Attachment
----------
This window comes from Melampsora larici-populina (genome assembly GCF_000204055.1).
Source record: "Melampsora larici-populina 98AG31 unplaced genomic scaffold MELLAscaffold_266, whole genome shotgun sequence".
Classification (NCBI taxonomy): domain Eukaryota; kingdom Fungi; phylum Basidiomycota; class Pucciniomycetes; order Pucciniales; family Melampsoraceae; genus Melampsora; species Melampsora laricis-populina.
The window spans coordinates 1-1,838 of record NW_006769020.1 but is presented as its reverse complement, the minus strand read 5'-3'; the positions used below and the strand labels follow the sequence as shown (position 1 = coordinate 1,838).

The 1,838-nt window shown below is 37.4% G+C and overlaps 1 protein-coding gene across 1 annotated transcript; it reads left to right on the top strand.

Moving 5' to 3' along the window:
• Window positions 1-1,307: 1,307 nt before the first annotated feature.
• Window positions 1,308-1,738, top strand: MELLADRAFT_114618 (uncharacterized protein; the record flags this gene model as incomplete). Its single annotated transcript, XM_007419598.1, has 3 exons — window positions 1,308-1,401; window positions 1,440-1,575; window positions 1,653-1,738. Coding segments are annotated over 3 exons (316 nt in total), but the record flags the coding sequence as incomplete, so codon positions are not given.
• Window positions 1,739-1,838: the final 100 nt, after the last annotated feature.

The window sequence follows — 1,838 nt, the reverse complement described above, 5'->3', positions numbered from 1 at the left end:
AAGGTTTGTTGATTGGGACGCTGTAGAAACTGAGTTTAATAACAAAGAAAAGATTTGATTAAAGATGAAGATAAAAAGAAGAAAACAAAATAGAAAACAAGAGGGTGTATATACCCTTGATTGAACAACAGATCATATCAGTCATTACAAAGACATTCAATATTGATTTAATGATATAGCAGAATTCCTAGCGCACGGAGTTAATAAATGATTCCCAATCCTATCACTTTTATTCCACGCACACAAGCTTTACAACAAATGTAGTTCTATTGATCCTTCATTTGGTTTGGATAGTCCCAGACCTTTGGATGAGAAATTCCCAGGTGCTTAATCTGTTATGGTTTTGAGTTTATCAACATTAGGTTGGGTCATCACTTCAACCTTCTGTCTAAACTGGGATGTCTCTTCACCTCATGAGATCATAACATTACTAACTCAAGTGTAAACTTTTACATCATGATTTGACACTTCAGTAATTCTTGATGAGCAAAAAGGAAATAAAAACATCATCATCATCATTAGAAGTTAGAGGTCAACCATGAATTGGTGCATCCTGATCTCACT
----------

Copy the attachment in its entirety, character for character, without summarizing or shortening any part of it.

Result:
This window comes from Melampsora larici-populina (genome assembly GCF_000204055.1).
Source record: "Melampsora larici-populina 98AG31 unplaced genomic scaffold MELLAscaffold_266, whole genome shotgun sequence".
Classification (NCBI taxonomy): domain Eukaryota; kingdom Fungi; phylum Basidiomycota; class Pucciniomycetes; order Pucciniales; family Melampsoraceae; genus Melampsora; species Melampsora laricis-populina.
The window spans coordinates 1-1,838 of record NW_006769020.1 but is presented as its reverse complement, the minus strand read 5'-3'; the positions used below and the strand labels follow the sequence as shown (position 1 = coordinate 1,838).

The 1,838-nt window shown below is 37.4% G+C and overlaps 1 protein-coding gene across 1 annotated transcript; it reads left to right on the top strand.

Moving 5' to 3' along the window:
• Window positions 1-1,307: 1,307 nt before the first annotated feature.
• Window positions 1,308-1,738, top strand: MELLADRAFT_114618 (uncharacterized protein; the record flags this gene model as incomplete). Its single annotated transcript, XM_007419598.1, has 3 exons — window positions 1,308-1,401; window positions 1,440-1,575; window positions 1,653-1,738. Coding segments are annotated over 3 exons (316 nt in total), but the record flags the coding sequence as incomplete, so codon positions are not given.
• Window positions 1,739-1,838: the final 100 nt, after the last annotated feature.

The window sequence follows — 1,838 nt, the reverse complement described above, 5'->3', positions numbered from 1 at the left end:
AAGGTTTGTTGATTGGGACGCTGTAGAAACTGAGTTTAATAACAAAGAAAAGATTTGATTAAAGATGAAGATAAAAAGAAGAAAACAAAATAGAAAACAAGAGGGTGTATATACCCTTGATTGAACAACAGATCATATCAGTCATTACAAAGACATTCAATATTGATTTAATGATATAGCAGAATTCCTAGCGCACGGAGTTAATAAATGATTCCCAATCCTATCACTTTTATTCCACGCACACAAGCTTTACAACAAATGTAGTTCTATTGATCCTTCATTTGGTTTGGATAGTCCCAGACCTTTGGATGAGAAATTCCCAGGTGCTTAATCTGTTATGGTTTTGAGTTTATCAACATTAGGTTGGGTCATCACTTCAACCTTCTGTCTAAACTGGGATGTCTCTTCACCTCATGAGATCATAACATTACTAACTCAAGTGTAAACTTTTACATCATGATTTGACACTTCAGTAATTCTTGATGAGCAAAAAGGAAATAAAAACATCATCATCATCATTAGAAGTTAGAGGTCAACCATGAATTGGTGCATCCTGATCTCACT